• News
  • Aug 23, 2023

West Kowloon Cultural District Confronts 2025 Budget Depletion

View of M+ and Phillips in the West Kowloon Cultural District under construction. Photo by HG Masters for ArtAsiaPacific

Hong Kong’s West Kowloon Cultural District (WKCD), home to the M+ museum, Hong Kong Palace Museum, and Xiqu Centre for Chinese opera, is facing dire financial challenges as its original HKD 21.6 billion (USD 2.8 billion) funding from the Hong Kong government in 2008 is projected to run out by March 2025. In response, the West Kowloon Cultural District Authority (WKCDA), which manages the arts district, has submitted a plan to the Culture, Sports and Tourism Bureau to change its business model.  

On August 17, WKCDA chairman Henry Tang Ying-yan warned that programs at the hub would cease as funding nears depletion and described the already-implemented cuts as “lifeblood flowing out like a stream.” Betty Fung Ching Suk-yee, CEO of the WKCDA, likewise suggested its current financial model, approved by the government in 2016, has posed a significant challenge to its operations.

Details about the plan have yet to be disclosed, but local media outlets have reported that the WKCDA might shift its focus from shared rental to property sales such as hotels, residential and commercial spaces. Currently, residential units within the district are only available for rent and cannot be sold.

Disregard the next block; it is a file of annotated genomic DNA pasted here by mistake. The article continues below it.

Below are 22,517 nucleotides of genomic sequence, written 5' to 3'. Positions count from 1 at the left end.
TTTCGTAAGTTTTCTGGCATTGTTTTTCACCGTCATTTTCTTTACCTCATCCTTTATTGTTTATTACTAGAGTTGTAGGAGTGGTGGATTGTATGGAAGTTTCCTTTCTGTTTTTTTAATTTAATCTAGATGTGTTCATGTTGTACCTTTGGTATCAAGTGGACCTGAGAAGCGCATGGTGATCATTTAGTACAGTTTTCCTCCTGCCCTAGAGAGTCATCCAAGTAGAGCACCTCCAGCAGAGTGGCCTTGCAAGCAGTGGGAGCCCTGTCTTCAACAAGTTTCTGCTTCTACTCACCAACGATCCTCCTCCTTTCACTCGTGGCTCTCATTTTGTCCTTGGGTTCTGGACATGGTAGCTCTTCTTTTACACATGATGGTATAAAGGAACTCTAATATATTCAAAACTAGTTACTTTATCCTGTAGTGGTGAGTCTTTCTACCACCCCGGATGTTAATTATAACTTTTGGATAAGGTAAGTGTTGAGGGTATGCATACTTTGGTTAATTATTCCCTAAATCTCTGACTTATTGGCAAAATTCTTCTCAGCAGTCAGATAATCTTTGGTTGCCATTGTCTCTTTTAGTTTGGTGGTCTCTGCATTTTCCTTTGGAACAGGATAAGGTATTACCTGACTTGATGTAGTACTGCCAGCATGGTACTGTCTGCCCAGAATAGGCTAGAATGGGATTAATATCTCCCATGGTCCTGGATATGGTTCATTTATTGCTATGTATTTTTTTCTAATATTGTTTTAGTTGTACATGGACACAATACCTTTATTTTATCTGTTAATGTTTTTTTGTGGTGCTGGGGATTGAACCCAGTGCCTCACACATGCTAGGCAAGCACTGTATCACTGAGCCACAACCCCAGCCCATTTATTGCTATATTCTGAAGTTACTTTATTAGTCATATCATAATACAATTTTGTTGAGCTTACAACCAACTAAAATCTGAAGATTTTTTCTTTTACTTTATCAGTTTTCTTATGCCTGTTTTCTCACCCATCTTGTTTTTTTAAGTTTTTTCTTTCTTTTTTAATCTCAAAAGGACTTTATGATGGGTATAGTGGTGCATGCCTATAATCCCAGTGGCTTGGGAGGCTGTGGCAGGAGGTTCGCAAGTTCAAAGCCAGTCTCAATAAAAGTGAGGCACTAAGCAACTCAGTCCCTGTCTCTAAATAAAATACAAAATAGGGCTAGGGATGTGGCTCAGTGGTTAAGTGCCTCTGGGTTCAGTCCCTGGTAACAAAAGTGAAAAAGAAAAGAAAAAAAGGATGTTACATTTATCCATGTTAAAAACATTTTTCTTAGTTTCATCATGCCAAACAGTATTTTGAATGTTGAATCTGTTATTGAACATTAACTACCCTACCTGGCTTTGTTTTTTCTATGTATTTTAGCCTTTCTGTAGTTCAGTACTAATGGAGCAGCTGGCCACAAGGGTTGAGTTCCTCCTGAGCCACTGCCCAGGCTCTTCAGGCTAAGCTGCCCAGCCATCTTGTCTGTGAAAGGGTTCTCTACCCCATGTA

Since its foundation, the development of the WKCD has faced numerous challenges, from rising development costs to contractor insolvency, plan rearrangement, and management reshuffles. Carrie Lam Cheng Yuet-ngor, the former chief executive of Hong Kong, projected that the development would run a deficit by 2019. As predicted, the WKCD has recorded net losses that almost doubled, from HKD 869 million (USD 111 million) in 2021 to HKD 1.56 billion (USD 199 million) in 2022.

Most of its major venues, such as the Palace Museum and M+, were inaugurated during the Covid-19 pandemic, missing sizeable income from tourist ticket sales. After slashing budgets, however, the WKCD’s museums have among the world’s highest post-pandemic cost-recovery rates at above 40 percent.

The WKCD was conceived to rely on its land resources to avoid competing for public funds, considering its significant financial burden to the government. A commercial site inside the district was sold to Sun Hung Kai Properties (SHKP) for HKD 10.5 billion (USD 1.3 billion) in November 2022 for an operation period of 47 years under the build-operate-transfer model. Earlier this year, UK auction house Phillips opened its new 4,830-square-meter Asia headquarters opposite M+. Announced in July, the Palace Museum will raise admission prices from September 27 in hopes to improve its finances.

Alex Yiu is ArtAsiaPacific’s associate editor.

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